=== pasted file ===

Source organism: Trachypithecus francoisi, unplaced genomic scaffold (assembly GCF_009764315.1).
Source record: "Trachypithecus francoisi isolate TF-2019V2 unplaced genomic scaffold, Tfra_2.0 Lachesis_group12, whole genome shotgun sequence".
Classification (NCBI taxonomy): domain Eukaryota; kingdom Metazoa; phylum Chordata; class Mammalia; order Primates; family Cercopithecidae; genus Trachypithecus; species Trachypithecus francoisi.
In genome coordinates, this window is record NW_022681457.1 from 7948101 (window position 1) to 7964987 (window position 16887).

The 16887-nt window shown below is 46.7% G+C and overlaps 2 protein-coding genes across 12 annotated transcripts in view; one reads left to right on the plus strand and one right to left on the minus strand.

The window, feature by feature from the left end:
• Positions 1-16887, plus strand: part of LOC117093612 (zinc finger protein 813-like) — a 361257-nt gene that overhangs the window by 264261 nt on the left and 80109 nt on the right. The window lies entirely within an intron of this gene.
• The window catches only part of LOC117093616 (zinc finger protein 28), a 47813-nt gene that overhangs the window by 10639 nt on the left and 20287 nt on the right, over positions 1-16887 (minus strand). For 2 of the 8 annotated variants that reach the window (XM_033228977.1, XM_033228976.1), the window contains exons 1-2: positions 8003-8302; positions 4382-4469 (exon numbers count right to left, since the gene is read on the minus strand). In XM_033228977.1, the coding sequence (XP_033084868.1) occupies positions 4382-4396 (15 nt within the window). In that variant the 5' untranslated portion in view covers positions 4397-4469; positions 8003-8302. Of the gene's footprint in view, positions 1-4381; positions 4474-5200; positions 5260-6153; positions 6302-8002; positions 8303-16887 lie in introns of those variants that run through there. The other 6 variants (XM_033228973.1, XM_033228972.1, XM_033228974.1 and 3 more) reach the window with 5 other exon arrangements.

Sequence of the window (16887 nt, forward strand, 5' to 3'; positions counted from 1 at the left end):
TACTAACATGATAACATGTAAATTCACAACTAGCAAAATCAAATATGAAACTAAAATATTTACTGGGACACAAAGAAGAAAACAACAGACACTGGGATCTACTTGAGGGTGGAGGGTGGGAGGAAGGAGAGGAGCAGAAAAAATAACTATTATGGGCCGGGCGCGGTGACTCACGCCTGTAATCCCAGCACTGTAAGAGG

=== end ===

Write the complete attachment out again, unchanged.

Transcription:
Source organism: Trachypithecus francoisi, unplaced genomic scaffold (assembly GCF_009764315.1).
Source record: "Trachypithecus francoisi isolate TF-2019V2 unplaced genomic scaffold, Tfra_2.0 Lachesis_group12, whole genome shotgun sequence".
Classification (NCBI taxonomy): domain Eukaryota; kingdom Metazoa; phylum Chordata; class Mammalia; order Primates; family Cercopithecidae; genus Trachypithecus; species Trachypithecus francoisi.
In genome coordinates, this window is record NW_022681457.1 from 7948101 (window position 1) to 7964987 (window position 16887).

The 16887-nt window shown below is 46.7% G+C and overlaps 2 protein-coding genes across 12 annotated transcripts in view; one reads left to right on the plus strand and one right to left on the minus strand.

The window, feature by feature from the left end:
• Positions 1-16887, plus strand: part of LOC117093612 (zinc finger protein 813-like) — a 361257-nt gene that overhangs the window by 264261 nt on the left and 80109 nt on the right. The window lies entirely within an intron of this gene.
• The window catches only part of LOC117093616 (zinc finger protein 28), a 47813-nt gene that overhangs the window by 10639 nt on the left and 20287 nt on the right, over positions 1-16887 (minus strand). For 2 of the 8 annotated variants that reach the window (XM_033228977.1, XM_033228976.1), the window contains exons 1-2: positions 8003-8302; positions 4382-4469 (exon numbers count right to left, since the gene is read on the minus strand). In XM_033228977.1, the coding sequence (XP_033084868.1) occupies positions 4382-4396 (15 nt within the window). In that variant the 5' untranslated portion in view covers positions 4397-4469; positions 8003-8302. Of the gene's footprint in view, positions 1-4381; positions 4474-5200; positions 5260-6153; positions 6302-8002; positions 8303-16887 lie in introns of those variants that run through there. The other 6 variants (XM_033228973.1, XM_033228972.1, XM_033228974.1 and 3 more) reach the window with 5 other exon arrangements.

Sequence of the window (16887 nt, forward strand, 5' to 3'; positions counted from 1 at the left end):
TACTAACATGATAACATGTAAATTCACAACTAGCAAAATCAAATATGAAACTAAAATATTTACTGGGACACAAAGAAGAAAACAACAGACACTGGGATCTACTTGAGGGTGGAGGGTGGGAGGAAGGAGAGGAGCAGAAAAAATAACTATTATGGGCCGGGCGCGGTGACTCACGCCTGTAATCCCAGCACTGTAAGAGG